War with United States of America to war in Syria - from A.D. 1811 to A.D. 1840.
“Ay, Bill, but it won’t do—so here goes,” and the poor fellow sprang overboard, and was drowned, rather than meet the fate which might have been his lot, as he had deserted from the Shannon a few months before.
The two frigates were pretty equally matched, there being a slight superiority only in favour of the Chesapeake, which was 31 tons larger, and had a crew of fully 70 more men. The gallant Captain Lawrence and his first lieutenant, Augustus Ludlow, died of their wounds, the former on the passage to Halifax, the latter on his arrival, and were buried there with all the honours their victors could bestow. Their remains were shortly afterwards removed in a cartel to the United States.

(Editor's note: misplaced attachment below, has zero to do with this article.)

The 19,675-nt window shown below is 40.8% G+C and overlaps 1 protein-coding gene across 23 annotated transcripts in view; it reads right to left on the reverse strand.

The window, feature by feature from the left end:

Passing over a number of actions between smaller vessels, in which sometimes the English and at others the Americans were the victors, a celebrated combat in the Pacific between two frigates, the American being the smallest, must be mentioned. In October, 1822, the United States 32-gun frigate Essex, commanded by Captain David Porter, sailed from Delaware Bay on a cruise in the Pacific. Having captured several whale-ships, he named one of them the Essex Junior, and having visited the Marquesas, where he exhibited his prowess against the natives, he reached Valparaiso about the 12th of January, 1814. The British 36-gun frigate Phoebe, Captain James Hillyar, with the 18-gun ship-sloop Cherub, Captain Tucker, which vessels had sailed in search of him, standing towards Valparaiso, on the 8th of February discovered the American cruisers, with several prizes at anchor in the harbour. For a couple of weeks or more Captain Hillyar did his best to draw the American ships out of the port. Captain Porter, however, had considered that his most prudent course was to attempt to escape, and he and his consort were on the point of doing so, a strong wind blowing out of the harbour, when the Essex was struck by a squall, which carried away her main-topmast. She accordingly bore up and anchored, while the Essex Junior ran back into the harbour. The Phoebe and Cherub made sail towards them. The former at length got near enough to open her fire. Captain Hillyar now ordered Captain Tucker to keep under way, while he himself stood in closer with the intention of anchoring close to the Essex. The latter ship now cut her cable, and endeavoured to run on shore, but the strong wind from the land blew her off towards the Phoebe, and she had again to let go an anchor. By this time most of her boats were destroyed. The three boats from the Essex Juniorwere alongside, carrying off the specie and other valuables in the ship. Those of her crew who were English taking the opportunity of escaping, a report was raised at this juncture that the ship was on fire, and a number of her men leaped overboard during the confusion. At about 6:30 p.m. the Essex hauled down her flags, and the boats of the Phoebe, pulling for her, saved the lives of 16 of her crew who were in the water, though too late to rescue 30 others who perished; while between 30 and 40 reached the shore. The Phoebe lost 5 killed and 10 wounded, and the Americans 24 killed, including one of the lieutenants, and 45 wounded. As soon as the Essex could be repaired, the command of her being given to Lieutenant Charles Pearson, she and the Phoebe sailed for England, and anchored safely in Plymouth Sound, although Captain Porter had stated that the damage she had received would prevent her making the voyage. Of the prizes she had taken, not one reached the States, all having been recaptured, with the exception of three, which were burnt by the Americans, and one, the Seringapatam, the American prize-crew of which mutinied and carried her to New South Wales, whence she was brought to England and delivered to her former owners; while the Essexherself was placed on the list of the British Navy. Those who have read the journals of Captain Porter’s cruise in the Pacific will feel very little pity for him on account of its result.